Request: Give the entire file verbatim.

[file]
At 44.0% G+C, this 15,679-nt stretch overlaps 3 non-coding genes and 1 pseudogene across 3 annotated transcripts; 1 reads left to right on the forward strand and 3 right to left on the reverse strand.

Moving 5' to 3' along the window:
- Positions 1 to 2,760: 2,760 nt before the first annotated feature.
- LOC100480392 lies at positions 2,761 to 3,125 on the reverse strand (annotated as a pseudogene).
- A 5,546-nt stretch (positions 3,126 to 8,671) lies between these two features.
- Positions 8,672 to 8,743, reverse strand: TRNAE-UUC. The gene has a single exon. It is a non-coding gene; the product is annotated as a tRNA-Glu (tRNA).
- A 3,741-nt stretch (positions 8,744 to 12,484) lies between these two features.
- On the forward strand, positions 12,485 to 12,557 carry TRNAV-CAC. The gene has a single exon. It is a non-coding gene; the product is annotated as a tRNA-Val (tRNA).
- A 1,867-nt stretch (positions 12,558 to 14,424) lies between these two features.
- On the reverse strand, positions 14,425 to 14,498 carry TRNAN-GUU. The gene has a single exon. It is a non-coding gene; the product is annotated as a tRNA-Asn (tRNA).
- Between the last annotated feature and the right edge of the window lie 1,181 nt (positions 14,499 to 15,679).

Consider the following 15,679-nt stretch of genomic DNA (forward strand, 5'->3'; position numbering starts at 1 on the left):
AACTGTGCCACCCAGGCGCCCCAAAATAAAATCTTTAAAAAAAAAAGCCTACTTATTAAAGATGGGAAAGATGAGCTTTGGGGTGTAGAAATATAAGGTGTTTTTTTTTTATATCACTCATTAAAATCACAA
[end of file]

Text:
At 44.0% G+C, this 15,679-nt stretch overlaps 3 non-coding genes and 1 pseudogene across 3 annotated transcripts; 1 reads left to right on the forward strand and 3 right to left on the reverse strand.

Moving 5' to 3' along the window:
- Positions 1 to 2,760: 2,760 nt before the first annotated feature.
- LOC100480392 lies at positions 2,761 to 3,125 on the reverse strand (annotated as a pseudogene).
- A 5,546-nt stretch (positions 3,126 to 8,671) lies between these two features.
- Positions 8,672 to 8,743, reverse strand: TRNAE-UUC. The gene has a single exon. It is a non-coding gene; the product is annotated as a tRNA-Glu (tRNA).
- A 3,741-nt stretch (positions 8,744 to 12,484) lies between these two features.
- On the forward strand, positions 12,485 to 12,557 carry TRNAV-CAC. The gene has a single exon. It is a non-coding gene; the product is annotated as a tRNA-Val (tRNA).
- A 1,867-nt stretch (positions 12,558 to 14,424) lies between these two features.
- On the reverse strand, positions 14,425 to 14,498 carry TRNAN-GUU. The gene has a single exon. It is a non-coding gene; the product is annotated as a tRNA-Asn (tRNA).
- Between the last annotated feature and the right edge of the window lie 1,181 nt (positions 14,499 to 15,679).

Consider the following 15,679-nt stretch of genomic DNA (forward strand, 5'->3'; position numbering starts at 1 on the left):
AACTGTGCCACCCAGGCGCCCCAAAATAAAATCTTTAAAAAAAAAAGCCTACTTATTAAAGATGGGAAAGATGAGCTTTGGGGTGTAGAAATATAAGGTGTTTTTTTTTTATATCACTCATTAAAATCACAA